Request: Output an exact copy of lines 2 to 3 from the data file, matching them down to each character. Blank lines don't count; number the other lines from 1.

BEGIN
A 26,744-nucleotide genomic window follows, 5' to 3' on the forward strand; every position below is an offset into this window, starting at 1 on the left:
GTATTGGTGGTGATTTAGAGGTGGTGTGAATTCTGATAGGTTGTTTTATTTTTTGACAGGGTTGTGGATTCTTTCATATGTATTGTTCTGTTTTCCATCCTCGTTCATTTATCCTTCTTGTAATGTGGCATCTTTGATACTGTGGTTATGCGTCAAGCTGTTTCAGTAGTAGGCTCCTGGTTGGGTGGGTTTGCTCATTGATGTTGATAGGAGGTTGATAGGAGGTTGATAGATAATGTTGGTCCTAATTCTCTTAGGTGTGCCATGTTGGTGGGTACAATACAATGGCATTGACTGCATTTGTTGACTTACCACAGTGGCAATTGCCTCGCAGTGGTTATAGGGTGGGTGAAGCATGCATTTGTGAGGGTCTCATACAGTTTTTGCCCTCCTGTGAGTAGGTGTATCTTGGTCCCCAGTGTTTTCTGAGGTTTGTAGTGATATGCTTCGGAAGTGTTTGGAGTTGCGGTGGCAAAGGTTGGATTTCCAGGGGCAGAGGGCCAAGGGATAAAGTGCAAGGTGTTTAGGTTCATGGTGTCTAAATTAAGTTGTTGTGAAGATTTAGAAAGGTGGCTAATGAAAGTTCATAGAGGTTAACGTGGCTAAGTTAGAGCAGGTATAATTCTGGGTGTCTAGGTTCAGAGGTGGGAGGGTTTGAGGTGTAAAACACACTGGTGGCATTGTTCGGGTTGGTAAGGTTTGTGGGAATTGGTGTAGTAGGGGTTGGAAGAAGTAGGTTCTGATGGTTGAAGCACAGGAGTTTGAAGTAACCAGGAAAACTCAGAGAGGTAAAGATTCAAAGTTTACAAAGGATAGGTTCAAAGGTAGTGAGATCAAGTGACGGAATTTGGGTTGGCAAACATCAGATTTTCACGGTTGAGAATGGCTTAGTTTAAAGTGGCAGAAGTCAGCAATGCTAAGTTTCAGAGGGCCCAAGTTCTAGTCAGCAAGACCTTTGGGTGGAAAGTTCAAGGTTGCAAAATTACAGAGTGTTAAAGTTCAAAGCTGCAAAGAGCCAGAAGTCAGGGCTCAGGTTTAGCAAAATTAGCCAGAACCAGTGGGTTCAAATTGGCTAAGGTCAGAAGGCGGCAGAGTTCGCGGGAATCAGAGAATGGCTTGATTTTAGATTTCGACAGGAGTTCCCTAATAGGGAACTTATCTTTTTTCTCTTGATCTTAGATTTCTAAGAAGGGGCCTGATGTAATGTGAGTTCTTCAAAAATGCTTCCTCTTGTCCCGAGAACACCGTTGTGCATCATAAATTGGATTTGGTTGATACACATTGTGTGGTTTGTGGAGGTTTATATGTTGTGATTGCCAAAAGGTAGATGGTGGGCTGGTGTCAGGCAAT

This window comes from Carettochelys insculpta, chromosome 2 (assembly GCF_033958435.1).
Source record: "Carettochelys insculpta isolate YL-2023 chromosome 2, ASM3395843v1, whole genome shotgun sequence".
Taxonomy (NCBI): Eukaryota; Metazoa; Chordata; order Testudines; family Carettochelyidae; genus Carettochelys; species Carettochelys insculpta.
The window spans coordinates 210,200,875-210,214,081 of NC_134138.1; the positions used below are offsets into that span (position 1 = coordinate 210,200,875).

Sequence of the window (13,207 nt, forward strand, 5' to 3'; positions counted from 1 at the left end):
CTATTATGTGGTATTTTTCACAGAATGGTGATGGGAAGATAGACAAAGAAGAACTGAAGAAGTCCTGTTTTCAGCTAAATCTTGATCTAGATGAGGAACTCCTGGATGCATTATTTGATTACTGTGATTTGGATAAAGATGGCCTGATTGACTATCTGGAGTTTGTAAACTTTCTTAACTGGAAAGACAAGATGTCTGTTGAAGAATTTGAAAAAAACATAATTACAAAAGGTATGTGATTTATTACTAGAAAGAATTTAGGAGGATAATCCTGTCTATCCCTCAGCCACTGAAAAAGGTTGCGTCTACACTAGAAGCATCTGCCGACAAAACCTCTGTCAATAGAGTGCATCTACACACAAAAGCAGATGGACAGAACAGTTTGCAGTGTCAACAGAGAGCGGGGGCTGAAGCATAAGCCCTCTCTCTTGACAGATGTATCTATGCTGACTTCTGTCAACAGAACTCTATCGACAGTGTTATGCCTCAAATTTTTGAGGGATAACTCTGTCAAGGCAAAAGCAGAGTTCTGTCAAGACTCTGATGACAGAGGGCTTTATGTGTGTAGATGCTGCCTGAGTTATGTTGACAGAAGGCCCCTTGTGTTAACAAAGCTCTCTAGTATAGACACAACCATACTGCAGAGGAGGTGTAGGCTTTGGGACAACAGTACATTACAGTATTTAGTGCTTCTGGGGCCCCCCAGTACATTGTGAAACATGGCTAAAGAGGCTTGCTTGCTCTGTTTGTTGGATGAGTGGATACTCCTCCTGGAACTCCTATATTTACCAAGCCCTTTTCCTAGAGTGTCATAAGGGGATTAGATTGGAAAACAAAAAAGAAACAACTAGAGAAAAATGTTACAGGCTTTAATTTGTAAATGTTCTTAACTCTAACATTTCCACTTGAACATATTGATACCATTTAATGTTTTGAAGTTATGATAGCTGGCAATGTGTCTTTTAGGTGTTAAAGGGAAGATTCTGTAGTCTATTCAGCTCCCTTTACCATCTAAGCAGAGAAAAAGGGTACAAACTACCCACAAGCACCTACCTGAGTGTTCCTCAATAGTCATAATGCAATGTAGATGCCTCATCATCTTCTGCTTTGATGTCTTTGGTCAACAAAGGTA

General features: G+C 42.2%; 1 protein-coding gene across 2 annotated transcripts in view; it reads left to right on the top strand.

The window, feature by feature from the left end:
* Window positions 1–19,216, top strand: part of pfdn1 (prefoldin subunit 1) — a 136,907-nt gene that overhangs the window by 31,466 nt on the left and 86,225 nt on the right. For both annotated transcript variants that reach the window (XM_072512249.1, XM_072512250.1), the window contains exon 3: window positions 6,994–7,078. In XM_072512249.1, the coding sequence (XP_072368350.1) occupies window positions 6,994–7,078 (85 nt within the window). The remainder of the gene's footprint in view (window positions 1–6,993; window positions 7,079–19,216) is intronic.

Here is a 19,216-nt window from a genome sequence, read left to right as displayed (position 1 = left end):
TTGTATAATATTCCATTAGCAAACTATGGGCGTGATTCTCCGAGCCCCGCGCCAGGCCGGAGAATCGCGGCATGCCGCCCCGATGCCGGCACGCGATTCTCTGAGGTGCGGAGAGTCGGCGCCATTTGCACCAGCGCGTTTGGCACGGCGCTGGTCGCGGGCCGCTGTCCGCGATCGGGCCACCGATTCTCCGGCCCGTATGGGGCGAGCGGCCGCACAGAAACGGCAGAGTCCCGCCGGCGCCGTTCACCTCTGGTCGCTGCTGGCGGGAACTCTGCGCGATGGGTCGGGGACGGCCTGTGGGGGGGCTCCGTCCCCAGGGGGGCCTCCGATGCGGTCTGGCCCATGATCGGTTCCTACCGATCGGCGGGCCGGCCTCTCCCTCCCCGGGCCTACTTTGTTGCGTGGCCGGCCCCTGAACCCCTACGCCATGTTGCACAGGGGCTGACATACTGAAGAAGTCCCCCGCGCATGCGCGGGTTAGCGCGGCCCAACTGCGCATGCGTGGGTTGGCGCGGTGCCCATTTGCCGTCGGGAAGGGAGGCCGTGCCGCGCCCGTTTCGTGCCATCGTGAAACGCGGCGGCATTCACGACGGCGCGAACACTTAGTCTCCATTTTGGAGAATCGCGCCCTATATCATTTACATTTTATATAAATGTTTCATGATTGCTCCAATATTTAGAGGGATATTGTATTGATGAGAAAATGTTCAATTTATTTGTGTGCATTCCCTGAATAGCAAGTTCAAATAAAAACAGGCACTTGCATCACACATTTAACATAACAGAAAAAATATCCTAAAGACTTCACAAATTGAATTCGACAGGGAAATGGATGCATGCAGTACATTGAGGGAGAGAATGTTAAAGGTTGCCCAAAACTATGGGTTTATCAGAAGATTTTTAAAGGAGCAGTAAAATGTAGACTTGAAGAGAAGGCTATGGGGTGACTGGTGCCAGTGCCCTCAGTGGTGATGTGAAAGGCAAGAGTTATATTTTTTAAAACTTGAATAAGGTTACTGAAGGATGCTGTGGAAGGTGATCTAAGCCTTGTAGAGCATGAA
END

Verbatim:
GTATTGGTGGTGATTTAGAGGTGGTGTGAATTCTGATAGGTTGTTTTATTTTTTGACAGGGTTGTGGATTCTTTCATATGTATTGTTCTGTTTTCCATCCTCGTTCATTTATCCTTCTTGTAATGTGGCATCTTTGATACTGTGGTTATGCGTCAAGCTGTTTCAGTAGTAGGCTCCTGGTTGGGTGGGTTTGCTCATTGATGTTGATAGGAGGTTGATAGGAGGTTGATAGATAATGTTGGTCCTAATTCTCTTAGGTGTGCCATGTTGGTGGGTACAATACAATGGCATTGACTGCATTTGTTGACTTACCACAGTGGCAATTGCCTCGCAGTGGTTATAGGGTGGGTGAAGCATGCATTTGTGAGGGTCTCATACAGTTTTTGCCCTCCTGTGAGTAGGTGTATCTTGGTCCCCAGTGTTTTCTGAGGTTTGTAGTGATATGCTTCGGAAGTGTTTGGAGTTGCGGTGGCAAAGGTTGGATTTCCAGGGGCAGAGGGCCAAGGGATAAAGTGCAAGGTGTTTAGGTTCATGGTGTCTAAATTAAGTTGTTGTGAAGATTTAGAAAGGTGGCTAATGAAAGTTCATAGAGGTTAACGTGGCTAAGTTAGAGCAGGTATAATTCTGGGTGTCTAGGTTCAGAGGTGGGAGGGTTTGAGGTGTAAAACACACTGGTGGCATTGTTCGGGTTGGTAAGGTTTGTGGGAATTGGTGTAGTAGGGGTTGGAAGAAGTAGGTTCTGATGGTTGAAGCACAGGAGTTTGAAGTAACCAGGAAAACTCAGAGAGGTAAAGATTCAAAGTTTACAAAGGATAGGTTCAAAGGTAGTGAGATCAAGTGACGGAATTTGGGTTGGCAAACATCAGATTTTCACGGTTGAGAATGGCTTAGTTTAAAGTGGCAGAAGTCAGCAATGCTAAGTTTCAGAGGGCCCAAGTTCTAGTCAGCAAGACCTTTGGGTGGAAAGTTCAAGGTTGCAAAATTACAGAGTGTTAAAGTTCAAAGCTGCAAAGAGCCAGAAGTCAGGGCTCAGGTTTAGCAAAATTAGCCAGAACCAGTGGGTTCAAATTGGCTAAGGTCAGAAGGCGGCAGAGTTCGCGGGAATCAGAGAATGGCTTGATTTTAGATTTCGACAGGAGTTCCCTAATAGGGAACTTATCTTTTTTCTCTTGATCTTAGATTTCTAAGAAGGGGCCTGATGTAATGTGAGTTCTTCAAAAATGCTTCCTCTTGTCCCGAGAACACCGTTGTGCATCATAAATTGGATTTGGTTGATACACATTGTGTGGTTTGTGGAGGTTTATATGTTGTGATTGCCAAAAGGTAGATGGTGGGCTGGTGTCAGGCAAT

This window comes from Carettochelys insculpta, chromosome 2 (assembly GCF_033958435.1).